Energy experts working on oil-shale projects


Energy experts said oil shale can meet America's future need for transportation fuels, but it's going to take a new technology and a lot of time before it reaches automobile gas tanks.

That was the message given to 75 guests at the Northwest Colorado Energy Producers Association dinner Thursday evening at The Center of Craig.

Tracy Boyd, a manager with Shell's Unconventional Resource Energy (SURE) division, said that the largest countries in the world, including China and India will double their energy consumption by the year 2050.

As the world's supply of "easy oil," is depleted, the search for not-so-easy oil will become more critical, Boyd said.

He hopes that new technology being developed by Shell will lead the way to tap into oil shale reserves that are estimated to be three times larger than Saudi Arabia reserves.

According to estimates, 800 billion barrels of recoverable oil may be found in Northwest Colorado, eastern Utah, and southwestern Wyoming.

Shell is working closely with the Bureau of Land Management to get permits for exploration because 70 percent of those reserves are located on federally owned land.

The process still being developed to free the oil from the shale is a "down-hole heater," technology, and it is a time consuming process.

The "in-situ conversion process," or ICP, entails lowering heaters down a drill hole and heating the rock to a temperature between 650 and 700 degrees.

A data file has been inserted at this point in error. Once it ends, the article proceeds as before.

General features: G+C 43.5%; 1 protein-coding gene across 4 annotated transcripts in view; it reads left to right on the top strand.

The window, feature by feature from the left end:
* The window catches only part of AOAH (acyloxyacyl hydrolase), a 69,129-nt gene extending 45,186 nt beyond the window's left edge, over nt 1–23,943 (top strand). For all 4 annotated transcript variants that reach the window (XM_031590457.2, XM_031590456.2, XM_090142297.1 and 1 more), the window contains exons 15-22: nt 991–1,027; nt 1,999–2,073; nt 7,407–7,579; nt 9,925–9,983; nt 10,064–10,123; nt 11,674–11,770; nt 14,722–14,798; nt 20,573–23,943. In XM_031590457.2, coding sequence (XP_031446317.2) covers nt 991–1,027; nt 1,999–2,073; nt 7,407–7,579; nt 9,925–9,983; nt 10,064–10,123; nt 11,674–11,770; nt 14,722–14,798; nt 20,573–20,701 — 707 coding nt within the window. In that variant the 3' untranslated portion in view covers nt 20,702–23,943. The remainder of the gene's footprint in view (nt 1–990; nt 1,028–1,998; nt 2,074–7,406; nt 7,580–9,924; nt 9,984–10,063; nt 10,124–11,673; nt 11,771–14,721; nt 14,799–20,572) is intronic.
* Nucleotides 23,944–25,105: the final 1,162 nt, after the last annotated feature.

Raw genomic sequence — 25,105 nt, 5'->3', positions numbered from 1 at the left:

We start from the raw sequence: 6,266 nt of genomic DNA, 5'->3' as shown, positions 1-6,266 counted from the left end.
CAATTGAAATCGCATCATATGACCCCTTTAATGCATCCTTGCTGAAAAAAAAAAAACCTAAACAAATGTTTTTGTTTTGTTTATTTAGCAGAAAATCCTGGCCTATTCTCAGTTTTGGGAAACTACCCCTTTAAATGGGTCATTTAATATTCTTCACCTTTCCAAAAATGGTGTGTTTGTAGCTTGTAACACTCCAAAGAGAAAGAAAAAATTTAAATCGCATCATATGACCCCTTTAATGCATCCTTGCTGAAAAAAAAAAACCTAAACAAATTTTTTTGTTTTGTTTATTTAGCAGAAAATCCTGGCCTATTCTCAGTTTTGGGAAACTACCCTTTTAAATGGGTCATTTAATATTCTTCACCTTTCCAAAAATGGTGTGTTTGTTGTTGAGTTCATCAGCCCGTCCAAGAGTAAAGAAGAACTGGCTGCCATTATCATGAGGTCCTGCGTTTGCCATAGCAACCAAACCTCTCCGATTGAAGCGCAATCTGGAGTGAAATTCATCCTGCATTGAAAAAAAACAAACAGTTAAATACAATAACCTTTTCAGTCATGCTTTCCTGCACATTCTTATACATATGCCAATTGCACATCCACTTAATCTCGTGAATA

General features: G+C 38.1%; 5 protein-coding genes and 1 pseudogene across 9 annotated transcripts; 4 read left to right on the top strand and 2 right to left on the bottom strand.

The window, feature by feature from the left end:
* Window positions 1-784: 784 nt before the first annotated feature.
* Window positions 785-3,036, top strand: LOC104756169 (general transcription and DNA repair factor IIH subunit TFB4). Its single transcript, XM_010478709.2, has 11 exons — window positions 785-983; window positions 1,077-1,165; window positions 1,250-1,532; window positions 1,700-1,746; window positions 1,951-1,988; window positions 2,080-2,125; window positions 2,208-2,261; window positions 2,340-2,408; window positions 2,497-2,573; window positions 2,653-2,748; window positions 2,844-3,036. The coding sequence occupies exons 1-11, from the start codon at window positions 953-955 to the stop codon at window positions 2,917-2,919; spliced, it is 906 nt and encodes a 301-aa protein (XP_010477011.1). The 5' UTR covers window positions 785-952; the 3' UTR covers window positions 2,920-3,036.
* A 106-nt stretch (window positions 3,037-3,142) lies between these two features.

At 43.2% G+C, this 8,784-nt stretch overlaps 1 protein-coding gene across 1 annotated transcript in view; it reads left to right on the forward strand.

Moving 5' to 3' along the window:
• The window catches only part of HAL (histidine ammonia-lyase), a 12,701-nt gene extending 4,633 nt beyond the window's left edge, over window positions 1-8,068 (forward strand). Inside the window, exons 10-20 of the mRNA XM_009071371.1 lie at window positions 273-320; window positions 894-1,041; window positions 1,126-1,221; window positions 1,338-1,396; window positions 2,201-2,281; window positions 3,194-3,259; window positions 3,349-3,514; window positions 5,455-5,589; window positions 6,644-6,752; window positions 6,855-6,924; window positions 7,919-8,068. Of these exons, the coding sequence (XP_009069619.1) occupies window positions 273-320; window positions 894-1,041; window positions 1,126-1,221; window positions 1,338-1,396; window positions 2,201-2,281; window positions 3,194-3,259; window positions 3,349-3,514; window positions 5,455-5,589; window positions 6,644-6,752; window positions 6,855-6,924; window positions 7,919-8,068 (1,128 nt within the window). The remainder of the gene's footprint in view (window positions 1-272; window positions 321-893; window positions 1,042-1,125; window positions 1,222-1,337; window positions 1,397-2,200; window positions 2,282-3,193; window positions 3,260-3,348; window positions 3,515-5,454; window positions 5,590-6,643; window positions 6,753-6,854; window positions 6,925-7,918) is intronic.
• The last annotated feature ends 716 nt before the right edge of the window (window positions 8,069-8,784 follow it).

After a heating process that takes three to four years, the product brought to the surface is one-third gas and two-thirds light oil, which is easily refined into transportation fuels such as diesel, jet fuel and gasoline.

The secret to heating the shale and allowing the oil to be released, without effecting ground water supplies, involves a "freeze-wall" process that contains the heat to the area near the drill hole.

"A 15-foot-thick wall of ice will shield ground water from the ICP zone," Boyd said. "That will isolate the shale on the inside, and protect the water on the outside."

Groundwater will be removed from the ICP zone and stored, Boyd said. It will be replaced when the oil extraction is completed.

The freezing process takes two years before the heating process begins. That process is expected to take three to four years before oil can be extracted from the shale.

Although it is a time consuming process, the richest zones of oil shale may hold 25 gallons of oil per ton of shale, Boyd said.

He said the Piceance Basin area has thicker and richer deposits of oil shale than other areas, requiring less processing to turn into fuels.

He hopes that some of the extracted gas and oil can be used to power the heaters and meet energy costs of extracting the oil.

Oil will be transported out of the area by pipeline.

After the presentation, Jeff Comstock, natural resources director for Moffat County, said that it will be interesting to follow the experiment, noting that the map displayed by Boyd shows oil reserves coming into Moffat County.

Former Moffat County Commissioner Marianna Raftopoulos, currently a consultant for Northwest Colorado Oil and Gas, said she in encouraged by the way the project is progressing slowly and in a more structured manner than previous oil shale projects.

"I think it's an absolutely feasible project," she said. "We need to produce energy from the oil shale in the Rocky Mountain region."

Shell has applied for three, 160-acre oil shale leases from the BLM in Colorado. Boyd said Chevron is applying for leases, as well.

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